Google Analytics: Semi-Advanced Use of the UTMZ Cookie ;)
I recently had an interesting Google Analytics project come up that I thought may be useful to others. Let me set the stage with a little background information.
We use SalesForce as our CRM. SalesForce has a plethora (it’s always fun to use that word in a sentence) of reports natively available, but we found that some of the reports showing profitability of various marketing channels didn’t quite meet our needs.
The solution was to push additional data into SalesForce at the time of record creation to use as additional tracking fields. Simple solution, right? So we created tracking fields to store values for the following: medium, source, campaign, content, and term. If you’re familiar with utm tagging for analytics you’ll recognize that these are the five traditional manual utm tags.
At that point it is a simple process to capture the utm values from their corresponding URL parameters.
But, what about organic traffic that doesn’t come to your site nicely and neatly tagged? What about traffic that navigates away from the initial landing page (thereby losing the utm variable from the url), but later comes back and converts?
At this point, the only way to get to that data is with a little ninja/kung-fu coding. All the data is stored in the Google Analytics cookie. It’s merely a matter of parsing it so you can pull it back out of the cookie. Definitely not black-belt level coding, but it did take some trial and error.
A quick Google search turned up the following article on the utm cookie. Sadly it didn’t really help with my particular needs. Through a long process of trial and error involving setting my manual utm tags and watching the values stored in the cookie, I was able to identify what I needed.
The secret sauce is in the utmz cookie value ($_COOKIE[‘__utmz’] for all you fellow php programmers out there). This wonderful little cookie contains a single string value with a wealth of information, including all the utm tags that are either set by you through manual tagging, or by Google Analytics for organic visitors.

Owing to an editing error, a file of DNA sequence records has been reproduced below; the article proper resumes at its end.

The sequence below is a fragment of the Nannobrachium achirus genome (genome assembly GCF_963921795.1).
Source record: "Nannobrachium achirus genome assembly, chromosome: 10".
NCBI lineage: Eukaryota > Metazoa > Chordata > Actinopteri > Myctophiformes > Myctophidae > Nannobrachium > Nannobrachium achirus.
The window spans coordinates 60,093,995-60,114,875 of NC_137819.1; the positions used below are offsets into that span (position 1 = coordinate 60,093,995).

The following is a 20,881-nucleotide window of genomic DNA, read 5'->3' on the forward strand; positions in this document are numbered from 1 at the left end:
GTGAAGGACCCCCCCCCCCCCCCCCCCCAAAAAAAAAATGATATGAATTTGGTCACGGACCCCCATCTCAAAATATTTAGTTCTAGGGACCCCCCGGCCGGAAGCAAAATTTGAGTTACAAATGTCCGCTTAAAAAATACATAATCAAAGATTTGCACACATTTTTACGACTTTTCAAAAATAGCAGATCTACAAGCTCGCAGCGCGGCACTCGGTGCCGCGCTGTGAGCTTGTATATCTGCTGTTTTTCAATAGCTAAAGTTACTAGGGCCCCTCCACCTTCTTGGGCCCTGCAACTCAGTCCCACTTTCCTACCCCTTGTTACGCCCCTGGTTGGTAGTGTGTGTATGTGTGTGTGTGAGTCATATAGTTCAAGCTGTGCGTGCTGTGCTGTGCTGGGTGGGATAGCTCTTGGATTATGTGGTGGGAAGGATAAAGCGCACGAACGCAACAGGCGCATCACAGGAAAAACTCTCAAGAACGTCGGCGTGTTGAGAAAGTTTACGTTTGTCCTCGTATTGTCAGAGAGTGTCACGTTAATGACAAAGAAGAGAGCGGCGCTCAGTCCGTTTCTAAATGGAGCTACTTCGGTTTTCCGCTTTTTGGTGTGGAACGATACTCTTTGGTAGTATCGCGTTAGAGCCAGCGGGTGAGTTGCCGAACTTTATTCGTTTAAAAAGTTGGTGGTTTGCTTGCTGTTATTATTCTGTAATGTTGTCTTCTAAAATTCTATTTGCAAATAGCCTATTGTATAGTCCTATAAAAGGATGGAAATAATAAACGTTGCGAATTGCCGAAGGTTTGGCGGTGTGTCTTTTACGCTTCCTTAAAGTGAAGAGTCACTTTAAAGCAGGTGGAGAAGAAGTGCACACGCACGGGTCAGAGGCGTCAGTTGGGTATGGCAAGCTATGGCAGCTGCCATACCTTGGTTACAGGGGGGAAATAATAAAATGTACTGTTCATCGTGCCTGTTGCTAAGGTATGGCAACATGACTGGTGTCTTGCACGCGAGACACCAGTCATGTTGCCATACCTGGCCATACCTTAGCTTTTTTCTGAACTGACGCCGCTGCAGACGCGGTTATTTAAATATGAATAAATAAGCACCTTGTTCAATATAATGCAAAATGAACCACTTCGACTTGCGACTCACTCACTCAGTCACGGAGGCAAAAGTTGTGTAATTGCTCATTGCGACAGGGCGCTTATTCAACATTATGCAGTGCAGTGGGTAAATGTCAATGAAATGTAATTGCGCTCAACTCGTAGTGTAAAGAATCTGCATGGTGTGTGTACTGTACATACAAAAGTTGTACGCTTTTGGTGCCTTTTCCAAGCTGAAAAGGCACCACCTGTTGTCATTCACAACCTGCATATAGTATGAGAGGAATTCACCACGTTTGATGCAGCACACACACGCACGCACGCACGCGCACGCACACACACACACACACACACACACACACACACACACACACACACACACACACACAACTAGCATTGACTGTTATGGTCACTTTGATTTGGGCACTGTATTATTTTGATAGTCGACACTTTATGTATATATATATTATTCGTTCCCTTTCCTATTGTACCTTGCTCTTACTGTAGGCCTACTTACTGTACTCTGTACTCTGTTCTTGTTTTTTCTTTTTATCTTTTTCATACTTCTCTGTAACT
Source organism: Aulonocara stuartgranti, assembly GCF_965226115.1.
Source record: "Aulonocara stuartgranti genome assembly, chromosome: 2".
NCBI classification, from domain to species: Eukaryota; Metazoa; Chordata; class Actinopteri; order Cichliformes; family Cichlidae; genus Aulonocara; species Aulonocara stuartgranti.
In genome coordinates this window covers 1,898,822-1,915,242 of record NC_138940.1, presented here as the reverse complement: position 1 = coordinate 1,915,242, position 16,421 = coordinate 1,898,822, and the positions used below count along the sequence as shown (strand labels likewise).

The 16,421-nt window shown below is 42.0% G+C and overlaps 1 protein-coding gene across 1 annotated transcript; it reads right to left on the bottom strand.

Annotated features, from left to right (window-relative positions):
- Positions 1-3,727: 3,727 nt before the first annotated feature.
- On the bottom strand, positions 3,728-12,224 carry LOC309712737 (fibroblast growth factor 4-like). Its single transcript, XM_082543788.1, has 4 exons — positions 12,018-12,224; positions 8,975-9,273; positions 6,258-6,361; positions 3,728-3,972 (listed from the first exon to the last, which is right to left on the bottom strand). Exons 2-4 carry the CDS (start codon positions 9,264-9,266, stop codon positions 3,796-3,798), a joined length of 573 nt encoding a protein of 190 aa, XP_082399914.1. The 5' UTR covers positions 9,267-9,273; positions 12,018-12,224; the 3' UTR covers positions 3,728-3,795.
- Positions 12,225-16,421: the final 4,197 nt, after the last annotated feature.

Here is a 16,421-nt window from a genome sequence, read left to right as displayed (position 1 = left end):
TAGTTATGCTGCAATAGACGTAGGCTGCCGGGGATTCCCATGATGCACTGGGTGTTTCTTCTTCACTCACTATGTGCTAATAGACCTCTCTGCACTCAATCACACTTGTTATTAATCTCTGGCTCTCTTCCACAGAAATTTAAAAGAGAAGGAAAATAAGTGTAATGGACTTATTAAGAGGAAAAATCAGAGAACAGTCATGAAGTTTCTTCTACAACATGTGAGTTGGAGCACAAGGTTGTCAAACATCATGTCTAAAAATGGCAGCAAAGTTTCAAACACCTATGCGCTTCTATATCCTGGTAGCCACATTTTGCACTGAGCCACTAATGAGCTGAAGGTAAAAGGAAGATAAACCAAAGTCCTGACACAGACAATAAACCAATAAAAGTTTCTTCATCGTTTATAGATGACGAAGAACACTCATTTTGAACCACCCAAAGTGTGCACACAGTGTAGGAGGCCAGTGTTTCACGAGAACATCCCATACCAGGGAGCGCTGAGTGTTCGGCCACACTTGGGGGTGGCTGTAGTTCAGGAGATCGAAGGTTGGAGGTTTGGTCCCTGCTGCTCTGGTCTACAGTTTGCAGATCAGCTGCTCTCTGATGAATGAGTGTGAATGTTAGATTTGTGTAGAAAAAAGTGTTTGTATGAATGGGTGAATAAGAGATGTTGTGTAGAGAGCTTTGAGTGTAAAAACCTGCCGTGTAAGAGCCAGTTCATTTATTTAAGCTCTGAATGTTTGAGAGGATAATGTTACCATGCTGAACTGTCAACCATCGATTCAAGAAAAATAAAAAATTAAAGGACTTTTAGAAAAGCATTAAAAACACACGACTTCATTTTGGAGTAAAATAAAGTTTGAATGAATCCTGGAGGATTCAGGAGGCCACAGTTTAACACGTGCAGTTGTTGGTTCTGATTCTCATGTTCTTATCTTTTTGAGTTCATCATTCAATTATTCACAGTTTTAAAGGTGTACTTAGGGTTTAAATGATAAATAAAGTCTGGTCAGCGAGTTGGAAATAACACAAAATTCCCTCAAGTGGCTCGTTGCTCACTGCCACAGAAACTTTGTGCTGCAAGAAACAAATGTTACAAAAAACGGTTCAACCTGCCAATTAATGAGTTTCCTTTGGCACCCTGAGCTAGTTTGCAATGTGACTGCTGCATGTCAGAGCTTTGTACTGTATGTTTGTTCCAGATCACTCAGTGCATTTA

For example, if you used this URL (note the manual tags):
It would produce a utmz cookie value similar to this:
There are two important parts to this value.
Part the first – the integers:
The cookie value always begins with four integer values, delimited by a “.” (dot). It looks kind like a funky IP address. These represent timestamps, expiration dates, and visitor counts. For our purposes, we can ignore it.
Part the second – the value pairs:
Following the four integer values you will find value pairs (utmxyz=value123) delimited by a “|” (pipe). The value pairs vary, and there may additional pairs beyond the five we are interested in. The key five are:
utmctr = term
utmccn = campaign
utmcct = content
utmcsr = source
utmcmd = medium
This is where the code kung-fu comes in handy. There are several ways to access it, so pick your poison. I’m a php advocate, so I use something like this:
parse_str(str_replace(“|”,”&”,preg_replace(‘/^([0-9]+\.)+/’, ”, $_REQUEST['__utmz'])),$output);
This will create an array ($output) which can be accessed by index name of the parameter you want. For example, the medium value would be: $output[‘utmcmd’]
There you have it, Semi-Advanced Google Analytics embellishment. Using this convention we now have data congruency between Google Analytics and SalesForce.
Now isn’t that nice?